Kansas to the creative: Get out, stay out
I recently asked my students to take an online survey called "Where Do You Fit" by the Pew Charitable Trust. The survey features a list of paired answers, one reflecting a more liberal perspective and the other a conservative one, about different topics. Students were nearly unanimous in affirming the statement "homosexuality should be accepted by society."
On the other hand, not a single person raised a hand to agree with the statement, "immigrants today are a burden on our country because they take our jobs, housing and health care." These pro-LGBT and pro-immigrant views largely mirror the results in national surveys of the millennial generation. My students mostly come from rural or suburban Kansas, and they hardly are staunch liberals. Most of them question the value of government programs designed to combat poverty and ensure racial equality, for example. Even so, our college-educated young people might be leaving soon, and recent actions by the Legislature, secretary of state and Board of Regents worsen the problem.
Urban politics scholar Richard Florida notes today's young, highly-educated, creative workers give us much of our innovation, patents and job creation. When deciding where to live and do business, they focus not on low taxes, but on a community's openness to diverse people, ideas and ways of life. This explains high growth rates in bohemian communities such as Austin, Texas, Portland, Ore., Minneapolis-St. Paul, Seattle, Boston, the San Francisco Bay area and even Lawrence. In contrast with this view, a bill by Rep. Charles Macheers, R-Shawnee, would have authorized open discrimination against gay, lesbian, bisexual and transgender Kansans, alienating not only the LGBT community but also their straight allies, including most young voters. Thank goodness this bill stalled in the senate, but it did pass the house. Rumor has it conservative Republicans will attack their moderate colleagues who opposed the bill, in this summer's primary elections. Ugh.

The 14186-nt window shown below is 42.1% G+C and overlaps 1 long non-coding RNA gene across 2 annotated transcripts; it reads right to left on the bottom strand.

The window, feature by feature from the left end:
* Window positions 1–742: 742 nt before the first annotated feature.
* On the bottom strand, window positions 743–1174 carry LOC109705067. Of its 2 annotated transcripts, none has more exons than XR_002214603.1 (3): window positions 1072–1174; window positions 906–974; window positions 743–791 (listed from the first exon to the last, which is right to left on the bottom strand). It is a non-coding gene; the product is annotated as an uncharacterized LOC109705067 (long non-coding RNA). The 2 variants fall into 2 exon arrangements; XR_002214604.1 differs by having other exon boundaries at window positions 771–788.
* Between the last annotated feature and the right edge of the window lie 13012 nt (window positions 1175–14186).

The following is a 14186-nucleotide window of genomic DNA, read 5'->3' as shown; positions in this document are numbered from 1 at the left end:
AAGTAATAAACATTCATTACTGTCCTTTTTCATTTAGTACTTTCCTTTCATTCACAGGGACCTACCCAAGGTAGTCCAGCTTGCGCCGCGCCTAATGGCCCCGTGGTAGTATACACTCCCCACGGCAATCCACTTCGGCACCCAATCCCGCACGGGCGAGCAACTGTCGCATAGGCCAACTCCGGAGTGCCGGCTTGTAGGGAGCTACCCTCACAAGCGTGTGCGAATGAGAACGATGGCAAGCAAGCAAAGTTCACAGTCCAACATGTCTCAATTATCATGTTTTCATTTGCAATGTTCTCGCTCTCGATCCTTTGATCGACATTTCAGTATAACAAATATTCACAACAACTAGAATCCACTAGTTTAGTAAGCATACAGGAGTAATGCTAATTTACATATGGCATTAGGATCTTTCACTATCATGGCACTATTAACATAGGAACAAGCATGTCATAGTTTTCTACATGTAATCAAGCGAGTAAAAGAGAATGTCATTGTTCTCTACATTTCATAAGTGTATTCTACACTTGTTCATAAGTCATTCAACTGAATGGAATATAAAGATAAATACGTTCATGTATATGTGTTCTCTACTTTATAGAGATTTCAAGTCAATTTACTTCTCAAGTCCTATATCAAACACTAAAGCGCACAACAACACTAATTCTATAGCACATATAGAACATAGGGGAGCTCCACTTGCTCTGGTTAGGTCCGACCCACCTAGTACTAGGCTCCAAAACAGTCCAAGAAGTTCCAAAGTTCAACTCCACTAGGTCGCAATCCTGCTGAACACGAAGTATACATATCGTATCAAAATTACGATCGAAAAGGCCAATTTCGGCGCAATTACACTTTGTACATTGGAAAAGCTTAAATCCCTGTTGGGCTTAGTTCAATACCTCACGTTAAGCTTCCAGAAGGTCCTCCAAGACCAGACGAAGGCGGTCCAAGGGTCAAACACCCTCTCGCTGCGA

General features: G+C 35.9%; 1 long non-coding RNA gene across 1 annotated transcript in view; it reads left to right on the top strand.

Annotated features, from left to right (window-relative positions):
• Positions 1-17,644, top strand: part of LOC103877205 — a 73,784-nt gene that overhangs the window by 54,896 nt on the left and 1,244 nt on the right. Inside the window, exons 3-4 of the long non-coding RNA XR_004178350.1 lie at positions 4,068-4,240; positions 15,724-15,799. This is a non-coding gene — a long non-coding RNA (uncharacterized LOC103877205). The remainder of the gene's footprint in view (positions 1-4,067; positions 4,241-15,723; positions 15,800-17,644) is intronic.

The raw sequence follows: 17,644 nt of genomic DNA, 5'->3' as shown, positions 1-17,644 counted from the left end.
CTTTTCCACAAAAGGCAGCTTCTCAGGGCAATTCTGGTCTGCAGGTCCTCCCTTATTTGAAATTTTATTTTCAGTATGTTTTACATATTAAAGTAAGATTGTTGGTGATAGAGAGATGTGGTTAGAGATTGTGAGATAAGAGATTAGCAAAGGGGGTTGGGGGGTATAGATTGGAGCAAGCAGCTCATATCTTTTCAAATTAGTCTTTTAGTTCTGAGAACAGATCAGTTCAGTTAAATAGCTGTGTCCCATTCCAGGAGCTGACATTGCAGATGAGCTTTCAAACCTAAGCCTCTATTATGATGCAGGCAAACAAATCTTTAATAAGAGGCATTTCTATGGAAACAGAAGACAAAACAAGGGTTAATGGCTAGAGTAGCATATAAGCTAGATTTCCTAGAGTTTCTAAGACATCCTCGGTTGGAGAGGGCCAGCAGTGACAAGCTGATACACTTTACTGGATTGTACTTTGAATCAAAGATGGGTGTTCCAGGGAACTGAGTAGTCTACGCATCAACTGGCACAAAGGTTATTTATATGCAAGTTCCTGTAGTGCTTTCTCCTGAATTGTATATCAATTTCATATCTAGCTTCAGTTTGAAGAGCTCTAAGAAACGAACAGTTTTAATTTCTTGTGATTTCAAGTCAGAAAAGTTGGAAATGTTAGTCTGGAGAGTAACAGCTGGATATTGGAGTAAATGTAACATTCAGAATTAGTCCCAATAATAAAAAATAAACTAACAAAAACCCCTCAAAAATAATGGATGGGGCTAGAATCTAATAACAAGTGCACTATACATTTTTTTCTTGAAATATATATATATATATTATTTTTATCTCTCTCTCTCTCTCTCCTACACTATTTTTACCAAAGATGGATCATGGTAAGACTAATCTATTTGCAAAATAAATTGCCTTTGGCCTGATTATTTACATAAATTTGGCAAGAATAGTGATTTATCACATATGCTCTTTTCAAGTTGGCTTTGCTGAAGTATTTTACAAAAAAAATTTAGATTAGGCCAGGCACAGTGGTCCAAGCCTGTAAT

Trouble also brews on other fronts. My colleagues in the Emporia State University Teachers College tell me some students already are changing majors or transferring out of state. They no longer wish to teach in a state where teachers have been stripped of due process protections and school funding is being slashed. We lost these high-performing young scholars -- exactly the kind of teachers we need to stay competitive. The Board of Regents got into the act, too. They recently reaffirmed their policy that professors can be fired immediately for exercising free speech on social media. Open climates and free speech are the hallmarks of universities that educate and train future employers and employees to think outside the box, while also creating jobs through their research -- but not in Kansas, apparently. Finally, Kansas Secretary of State Kris Kobach's legendary hostility toward immigrants spells more trouble. College-educated millennials are overwhelmingly friendly toward immigrants; indeed, some are immigrants themselves.
Our state's leaders are telling young job creators: Get out, stay out, and take your inventions, patents, educations, jobs, tax revenue and high incomes with you. If this does not change soon, the next Kansans to move away for good just might be your own children.
Michael A. Smith is an associate professor of political science at Emporia State University.